CHAMPAIGN — After spending years trying to reduce costs and waiting for revenues to stabilize, officials say the city's bleak budget picture could be starting to turn itself around.
City officials proposed a $71.6 million operating budget to council members Tuesday night after budgeters cut $350,000 more in recurring costs. They said that's a nominal figure compared with the $17.7 million in adjustments they've made over the past few years.
"This is comparatively a good year," said Finance Director Richard Schnuer.
The city council will need to approve the next fiscal year's operating budget in June, and it will spend the next few weeks examining administrators' proposal before casting a final vote. The budget year starts July 1.
A 13.1-MB, 309-page pdf copy of the budget as proposed is on the city's website .
Schnuer expects the city's biggest source of revenue, sales tax, will make a 2.2 percent jump by the end of the current fiscal year and another 2.8 percent increase in the next budget year. Property-tax revenue will remain flat — although the rate itself increased after property values dipped — and the recurring income-tax receipts that the state shares with the city are expected to rise 3 percent.
While this year's budget cuts — mostly a reclassification of city jobs and leaving some open positions vacant — are negligible in comparison to previous years', "it does not mean a return to the years when development revenues would outdo our expectations," Schnuer said.
Budgeters were able to make $2.5 million in one-time allocations after unexpected savings will carry some money from this fiscal year into the next. Capital improvements — like road, sewers and library upgrades — will get a $1 million bump after officials spent years borrowing from the fund to pay for general operating expenses.
One of the city's biggest capital projects during the next fiscal year will be making plans for $4.7 million worth of improvements to Market Street, although the upgrades themselves are not likely to happen until the 2013-14 fiscal year, said City Manager Steve Carter.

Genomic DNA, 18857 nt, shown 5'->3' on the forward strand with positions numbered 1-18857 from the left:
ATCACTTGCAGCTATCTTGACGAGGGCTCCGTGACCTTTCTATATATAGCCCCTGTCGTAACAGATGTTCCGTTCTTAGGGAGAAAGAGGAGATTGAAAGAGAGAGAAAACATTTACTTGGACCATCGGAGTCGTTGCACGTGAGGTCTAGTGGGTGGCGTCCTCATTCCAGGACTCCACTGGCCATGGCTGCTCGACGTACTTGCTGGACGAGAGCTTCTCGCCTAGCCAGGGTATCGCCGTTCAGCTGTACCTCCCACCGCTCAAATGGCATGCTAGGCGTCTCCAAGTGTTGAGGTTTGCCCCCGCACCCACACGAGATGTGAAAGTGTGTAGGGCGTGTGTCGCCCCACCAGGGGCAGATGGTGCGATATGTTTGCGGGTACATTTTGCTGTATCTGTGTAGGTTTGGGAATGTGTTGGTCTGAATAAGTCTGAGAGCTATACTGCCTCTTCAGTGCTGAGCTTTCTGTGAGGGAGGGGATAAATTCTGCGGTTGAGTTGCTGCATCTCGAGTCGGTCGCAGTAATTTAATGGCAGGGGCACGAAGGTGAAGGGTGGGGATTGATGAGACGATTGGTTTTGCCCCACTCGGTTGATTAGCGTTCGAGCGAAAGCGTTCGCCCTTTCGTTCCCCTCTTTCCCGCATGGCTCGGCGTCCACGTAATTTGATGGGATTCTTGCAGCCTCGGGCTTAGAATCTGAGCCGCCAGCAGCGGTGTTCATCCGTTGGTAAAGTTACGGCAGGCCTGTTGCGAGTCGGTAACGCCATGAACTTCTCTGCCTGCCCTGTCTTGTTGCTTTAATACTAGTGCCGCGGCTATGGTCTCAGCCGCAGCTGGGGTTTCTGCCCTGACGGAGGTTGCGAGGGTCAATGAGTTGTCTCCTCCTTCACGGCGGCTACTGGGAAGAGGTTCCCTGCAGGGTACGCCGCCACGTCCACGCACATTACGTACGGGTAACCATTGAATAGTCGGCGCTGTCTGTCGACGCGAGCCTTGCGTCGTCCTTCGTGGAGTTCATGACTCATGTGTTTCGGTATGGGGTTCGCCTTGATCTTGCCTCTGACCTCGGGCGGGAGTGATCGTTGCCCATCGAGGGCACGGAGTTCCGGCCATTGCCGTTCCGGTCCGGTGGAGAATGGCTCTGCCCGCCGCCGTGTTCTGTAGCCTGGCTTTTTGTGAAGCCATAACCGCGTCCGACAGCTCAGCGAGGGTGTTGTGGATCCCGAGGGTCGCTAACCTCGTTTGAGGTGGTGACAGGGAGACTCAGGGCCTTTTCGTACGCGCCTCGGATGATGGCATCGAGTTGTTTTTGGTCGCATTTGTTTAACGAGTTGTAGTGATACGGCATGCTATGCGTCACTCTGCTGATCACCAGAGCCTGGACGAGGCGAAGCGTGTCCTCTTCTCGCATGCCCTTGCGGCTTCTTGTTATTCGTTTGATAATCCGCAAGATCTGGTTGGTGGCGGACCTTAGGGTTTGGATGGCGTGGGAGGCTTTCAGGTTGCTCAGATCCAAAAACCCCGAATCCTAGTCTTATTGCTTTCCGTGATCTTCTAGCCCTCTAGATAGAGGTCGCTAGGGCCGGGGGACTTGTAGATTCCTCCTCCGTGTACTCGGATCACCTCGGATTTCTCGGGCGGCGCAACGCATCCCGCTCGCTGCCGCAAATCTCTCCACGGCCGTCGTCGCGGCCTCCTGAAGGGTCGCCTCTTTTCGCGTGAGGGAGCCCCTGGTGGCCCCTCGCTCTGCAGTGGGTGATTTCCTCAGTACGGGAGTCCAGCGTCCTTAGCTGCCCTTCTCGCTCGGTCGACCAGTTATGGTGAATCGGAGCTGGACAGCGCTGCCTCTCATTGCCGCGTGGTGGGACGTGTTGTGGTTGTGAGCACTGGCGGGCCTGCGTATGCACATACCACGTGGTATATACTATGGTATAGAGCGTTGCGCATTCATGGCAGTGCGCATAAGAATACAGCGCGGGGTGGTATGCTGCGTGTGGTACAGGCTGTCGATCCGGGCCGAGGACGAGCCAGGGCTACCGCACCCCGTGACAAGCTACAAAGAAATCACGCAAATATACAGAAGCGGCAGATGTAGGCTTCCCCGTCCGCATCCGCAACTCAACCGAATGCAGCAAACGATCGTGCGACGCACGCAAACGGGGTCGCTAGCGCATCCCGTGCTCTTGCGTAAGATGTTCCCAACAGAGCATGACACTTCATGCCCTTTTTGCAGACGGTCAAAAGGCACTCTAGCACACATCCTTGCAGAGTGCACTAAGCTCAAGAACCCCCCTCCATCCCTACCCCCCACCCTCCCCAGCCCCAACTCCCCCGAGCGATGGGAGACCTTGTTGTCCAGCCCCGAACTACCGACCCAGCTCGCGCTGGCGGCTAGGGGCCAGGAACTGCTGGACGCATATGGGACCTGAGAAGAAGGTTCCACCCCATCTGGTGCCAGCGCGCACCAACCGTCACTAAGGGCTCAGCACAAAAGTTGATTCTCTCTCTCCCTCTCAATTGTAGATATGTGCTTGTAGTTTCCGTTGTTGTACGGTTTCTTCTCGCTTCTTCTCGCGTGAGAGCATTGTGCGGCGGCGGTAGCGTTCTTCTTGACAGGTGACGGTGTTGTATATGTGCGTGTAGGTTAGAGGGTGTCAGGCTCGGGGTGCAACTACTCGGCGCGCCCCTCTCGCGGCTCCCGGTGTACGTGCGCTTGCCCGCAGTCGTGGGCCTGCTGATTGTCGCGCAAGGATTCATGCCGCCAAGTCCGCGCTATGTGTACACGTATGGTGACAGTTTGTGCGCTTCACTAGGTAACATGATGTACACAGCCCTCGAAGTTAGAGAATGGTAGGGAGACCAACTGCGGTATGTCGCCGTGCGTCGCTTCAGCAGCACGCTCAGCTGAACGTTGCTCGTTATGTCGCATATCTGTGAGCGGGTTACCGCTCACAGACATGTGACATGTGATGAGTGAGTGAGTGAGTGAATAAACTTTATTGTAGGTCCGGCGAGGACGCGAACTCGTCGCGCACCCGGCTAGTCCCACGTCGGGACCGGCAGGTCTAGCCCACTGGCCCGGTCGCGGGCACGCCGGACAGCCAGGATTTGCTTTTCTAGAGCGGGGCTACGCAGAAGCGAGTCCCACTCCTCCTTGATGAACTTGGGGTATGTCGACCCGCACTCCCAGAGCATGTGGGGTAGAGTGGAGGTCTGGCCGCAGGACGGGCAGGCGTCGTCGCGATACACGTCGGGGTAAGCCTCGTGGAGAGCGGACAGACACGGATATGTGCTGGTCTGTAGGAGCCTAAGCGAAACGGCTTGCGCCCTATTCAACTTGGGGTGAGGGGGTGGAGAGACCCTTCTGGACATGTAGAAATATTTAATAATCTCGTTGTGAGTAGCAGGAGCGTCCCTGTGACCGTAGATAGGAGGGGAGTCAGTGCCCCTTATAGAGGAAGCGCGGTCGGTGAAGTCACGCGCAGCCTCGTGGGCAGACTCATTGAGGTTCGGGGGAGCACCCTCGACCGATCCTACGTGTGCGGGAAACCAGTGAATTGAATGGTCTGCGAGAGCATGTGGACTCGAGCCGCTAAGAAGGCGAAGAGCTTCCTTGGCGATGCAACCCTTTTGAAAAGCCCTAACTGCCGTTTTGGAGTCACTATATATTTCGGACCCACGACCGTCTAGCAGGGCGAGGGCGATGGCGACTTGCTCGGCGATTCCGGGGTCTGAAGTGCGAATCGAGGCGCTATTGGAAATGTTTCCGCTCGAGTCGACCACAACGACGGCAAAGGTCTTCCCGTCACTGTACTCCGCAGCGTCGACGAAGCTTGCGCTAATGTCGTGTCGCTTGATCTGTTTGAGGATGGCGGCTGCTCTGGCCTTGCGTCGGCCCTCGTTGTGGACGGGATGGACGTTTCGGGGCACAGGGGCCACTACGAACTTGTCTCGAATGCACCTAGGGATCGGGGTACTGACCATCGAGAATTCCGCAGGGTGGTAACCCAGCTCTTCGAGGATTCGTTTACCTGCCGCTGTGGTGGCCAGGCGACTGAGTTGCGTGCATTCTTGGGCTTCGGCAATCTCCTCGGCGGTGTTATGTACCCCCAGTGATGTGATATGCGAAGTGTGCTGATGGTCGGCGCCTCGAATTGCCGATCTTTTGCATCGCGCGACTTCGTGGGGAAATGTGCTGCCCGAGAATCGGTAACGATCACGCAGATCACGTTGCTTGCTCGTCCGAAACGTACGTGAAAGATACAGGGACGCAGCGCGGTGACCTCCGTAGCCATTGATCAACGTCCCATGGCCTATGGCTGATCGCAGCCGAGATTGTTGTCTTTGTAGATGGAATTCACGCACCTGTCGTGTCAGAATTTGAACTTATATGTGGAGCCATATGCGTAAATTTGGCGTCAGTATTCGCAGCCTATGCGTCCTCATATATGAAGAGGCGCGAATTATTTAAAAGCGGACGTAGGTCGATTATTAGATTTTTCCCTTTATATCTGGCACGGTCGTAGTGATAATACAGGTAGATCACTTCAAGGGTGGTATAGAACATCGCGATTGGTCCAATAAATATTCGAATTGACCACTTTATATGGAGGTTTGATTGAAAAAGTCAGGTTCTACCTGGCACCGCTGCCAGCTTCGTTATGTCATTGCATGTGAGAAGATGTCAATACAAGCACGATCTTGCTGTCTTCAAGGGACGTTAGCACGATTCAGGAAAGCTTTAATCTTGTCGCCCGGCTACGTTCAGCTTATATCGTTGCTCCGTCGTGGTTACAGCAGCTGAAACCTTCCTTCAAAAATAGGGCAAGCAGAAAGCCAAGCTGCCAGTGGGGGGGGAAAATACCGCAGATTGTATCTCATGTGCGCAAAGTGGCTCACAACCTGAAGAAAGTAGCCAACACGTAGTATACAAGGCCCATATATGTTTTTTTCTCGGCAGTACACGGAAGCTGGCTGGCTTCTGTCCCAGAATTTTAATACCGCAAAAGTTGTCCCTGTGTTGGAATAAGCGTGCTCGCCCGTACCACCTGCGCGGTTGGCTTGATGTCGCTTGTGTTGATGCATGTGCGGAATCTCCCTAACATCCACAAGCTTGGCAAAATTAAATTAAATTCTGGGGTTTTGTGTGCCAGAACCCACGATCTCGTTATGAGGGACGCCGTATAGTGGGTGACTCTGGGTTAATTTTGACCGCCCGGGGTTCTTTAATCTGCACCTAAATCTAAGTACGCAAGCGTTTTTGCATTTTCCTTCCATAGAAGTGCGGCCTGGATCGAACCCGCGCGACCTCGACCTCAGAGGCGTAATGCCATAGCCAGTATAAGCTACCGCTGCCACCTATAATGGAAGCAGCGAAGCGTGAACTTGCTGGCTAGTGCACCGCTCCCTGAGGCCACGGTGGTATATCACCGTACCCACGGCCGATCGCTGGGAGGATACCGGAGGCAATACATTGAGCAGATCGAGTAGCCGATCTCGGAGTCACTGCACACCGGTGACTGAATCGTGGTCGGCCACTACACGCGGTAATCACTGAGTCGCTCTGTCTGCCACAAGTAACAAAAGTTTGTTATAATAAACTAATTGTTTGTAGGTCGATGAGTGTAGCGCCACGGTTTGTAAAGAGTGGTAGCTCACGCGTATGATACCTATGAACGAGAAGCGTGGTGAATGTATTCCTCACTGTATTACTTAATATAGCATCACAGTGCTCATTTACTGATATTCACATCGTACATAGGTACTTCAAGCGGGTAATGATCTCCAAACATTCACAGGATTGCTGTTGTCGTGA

Officials are also planning on upgrading the segments of Windsor Road that approach the bridge over Interstate 57. The $2.8 million project is made possible by the 4-cent-per-gallon gasoline tax, which became effective Tuesday, and likely will include the addition of sidewalks and bicycle lanes.
The unexpected carryover will also help budgeters save $400,000 for an anticipated need to replace the radios that public-safety officials use.
The $2.5 million in one-time allocations does not necessarily mean the city's budget has resumed its growth — there's no guarantee that kind of money will be available again next year. Carter said that, while it's apparent that the economy is starting to rebound, officials know they will have to adjust to a "new normal."
The city has eliminated 34 positions in the past four years and left six more unfunded. Millions of dollars have been chopped from the budget along the way.
Schnuer said the focus throughout the past several years' budget contraction has been on the long term. City officials know they and residents will need to live with the cuts for a while.
"We realize the turnaround isn't going to come all at one time," Schnuer said. "It'll be a slow process."